Fentanyl suspected as overdoses double over 48 hours at Insite

Aug 25 2016, 10:21 pm

Supervised injection site Insite usually sees six or seven overdoses on “Welfare Wednesdays,” but this week there were 12, along with 14 more on Tuesday.

The unusually high number of overdoses might be related to fentanyl, according to Neil Arao, manager of substance use services at Insite.

“There’s an unknown substance that staff have reported seeing coming around into the Insite facility,” Arao tells Daily Hive. “They do suspect that it’s related to fentanyl.”

50 times more potent than pure heroin

Fentanyl is a powerful opioid that’s 50 times more potent than pure heroin, and 100 times more potent than morphine. Arao thinks his staff will start to see more fentanyl pass through the doors of the site, which helps to prevent overdose deaths and provide a clean safe space for people to use intravenous drugs.

“Thankfully our interventions of using Naloxone have been positive and there have been no deaths related to overdoses.”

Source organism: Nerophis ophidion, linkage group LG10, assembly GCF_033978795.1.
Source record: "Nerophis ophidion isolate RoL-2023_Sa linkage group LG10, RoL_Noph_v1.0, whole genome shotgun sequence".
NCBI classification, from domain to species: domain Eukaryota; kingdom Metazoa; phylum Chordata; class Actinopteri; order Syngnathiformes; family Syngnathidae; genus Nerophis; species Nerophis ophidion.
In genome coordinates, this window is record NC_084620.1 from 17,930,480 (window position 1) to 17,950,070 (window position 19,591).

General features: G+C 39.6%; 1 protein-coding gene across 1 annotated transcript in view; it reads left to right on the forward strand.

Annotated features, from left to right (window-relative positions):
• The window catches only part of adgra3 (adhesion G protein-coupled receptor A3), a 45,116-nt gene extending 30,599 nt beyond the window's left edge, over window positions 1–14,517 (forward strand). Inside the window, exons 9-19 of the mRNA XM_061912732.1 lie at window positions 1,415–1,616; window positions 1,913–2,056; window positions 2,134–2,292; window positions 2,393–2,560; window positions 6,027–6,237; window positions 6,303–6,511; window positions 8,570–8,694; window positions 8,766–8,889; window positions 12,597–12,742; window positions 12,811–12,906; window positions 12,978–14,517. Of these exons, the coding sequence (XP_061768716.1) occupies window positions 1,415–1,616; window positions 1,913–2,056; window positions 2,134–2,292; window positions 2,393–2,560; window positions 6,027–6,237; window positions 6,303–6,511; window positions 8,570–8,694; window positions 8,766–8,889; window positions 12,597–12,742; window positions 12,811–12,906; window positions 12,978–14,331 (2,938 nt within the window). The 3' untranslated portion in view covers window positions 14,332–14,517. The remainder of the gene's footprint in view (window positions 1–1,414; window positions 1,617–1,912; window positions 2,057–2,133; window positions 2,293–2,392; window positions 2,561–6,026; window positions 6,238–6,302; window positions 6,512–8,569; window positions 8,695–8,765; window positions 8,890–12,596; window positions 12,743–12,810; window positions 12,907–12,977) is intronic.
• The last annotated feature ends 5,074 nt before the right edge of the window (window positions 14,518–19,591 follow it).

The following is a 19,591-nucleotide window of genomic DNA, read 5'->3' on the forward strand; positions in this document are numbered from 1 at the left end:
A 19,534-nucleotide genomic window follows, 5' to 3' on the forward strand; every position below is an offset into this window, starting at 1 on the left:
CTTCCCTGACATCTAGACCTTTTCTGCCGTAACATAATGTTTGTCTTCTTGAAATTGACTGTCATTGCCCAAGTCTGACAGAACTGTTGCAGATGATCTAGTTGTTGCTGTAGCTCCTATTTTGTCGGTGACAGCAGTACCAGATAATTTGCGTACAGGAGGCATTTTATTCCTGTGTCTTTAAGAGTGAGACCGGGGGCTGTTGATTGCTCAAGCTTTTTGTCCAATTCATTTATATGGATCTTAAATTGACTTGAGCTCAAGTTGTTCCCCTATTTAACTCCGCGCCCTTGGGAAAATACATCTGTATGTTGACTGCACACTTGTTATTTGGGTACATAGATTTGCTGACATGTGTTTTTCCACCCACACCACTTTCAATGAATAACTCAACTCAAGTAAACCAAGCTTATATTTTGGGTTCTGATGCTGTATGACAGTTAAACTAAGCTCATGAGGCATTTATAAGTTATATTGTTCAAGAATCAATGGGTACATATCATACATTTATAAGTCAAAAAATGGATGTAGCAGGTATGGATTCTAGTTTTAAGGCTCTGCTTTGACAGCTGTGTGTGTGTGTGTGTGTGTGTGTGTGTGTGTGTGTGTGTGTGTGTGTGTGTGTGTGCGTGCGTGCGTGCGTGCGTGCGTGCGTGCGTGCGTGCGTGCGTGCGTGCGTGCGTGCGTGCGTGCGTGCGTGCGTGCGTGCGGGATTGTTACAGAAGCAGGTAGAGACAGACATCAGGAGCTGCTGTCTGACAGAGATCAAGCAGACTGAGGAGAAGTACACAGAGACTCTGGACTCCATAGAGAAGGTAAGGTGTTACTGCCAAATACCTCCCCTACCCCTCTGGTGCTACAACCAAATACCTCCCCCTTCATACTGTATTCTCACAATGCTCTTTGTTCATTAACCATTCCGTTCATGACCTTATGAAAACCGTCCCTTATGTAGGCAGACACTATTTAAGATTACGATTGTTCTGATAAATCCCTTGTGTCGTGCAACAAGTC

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Naloxone is a medication used to block the effects of opioids in overdose situations, and is typically injected in emergencies. First responders in Vancouver have started carrying the medication with them to be able to treat overdoses on the spot.

Arao adds that Fentanyl is particularly dangerous because of its high potency.

“I think substances laced with fentanyl have a higher probability of causing overdoses. If you’re not really sure how much fentanyl is in the substance you’re using, it can take a lot less in your injection to be able to overdose with.”

Round the clock support

Wednesday was the launch of a pilot project at Insite that will see the facility staying open for 24 hours on days when people receive their welfare cheques. The project will operate for the next six months.

For his part, Arao believes there’s a lot of misunderstanding when it comes to people with addiction issues.

“I think addiction is often a symptom of something else that’s happening. It could be trauma, it could be other factors, but I believe at the same time that the cycle of addiction is so complex and so compounded – especially in the Downtown Eastside – it’s not so cut and dry as a decision to use or not use.”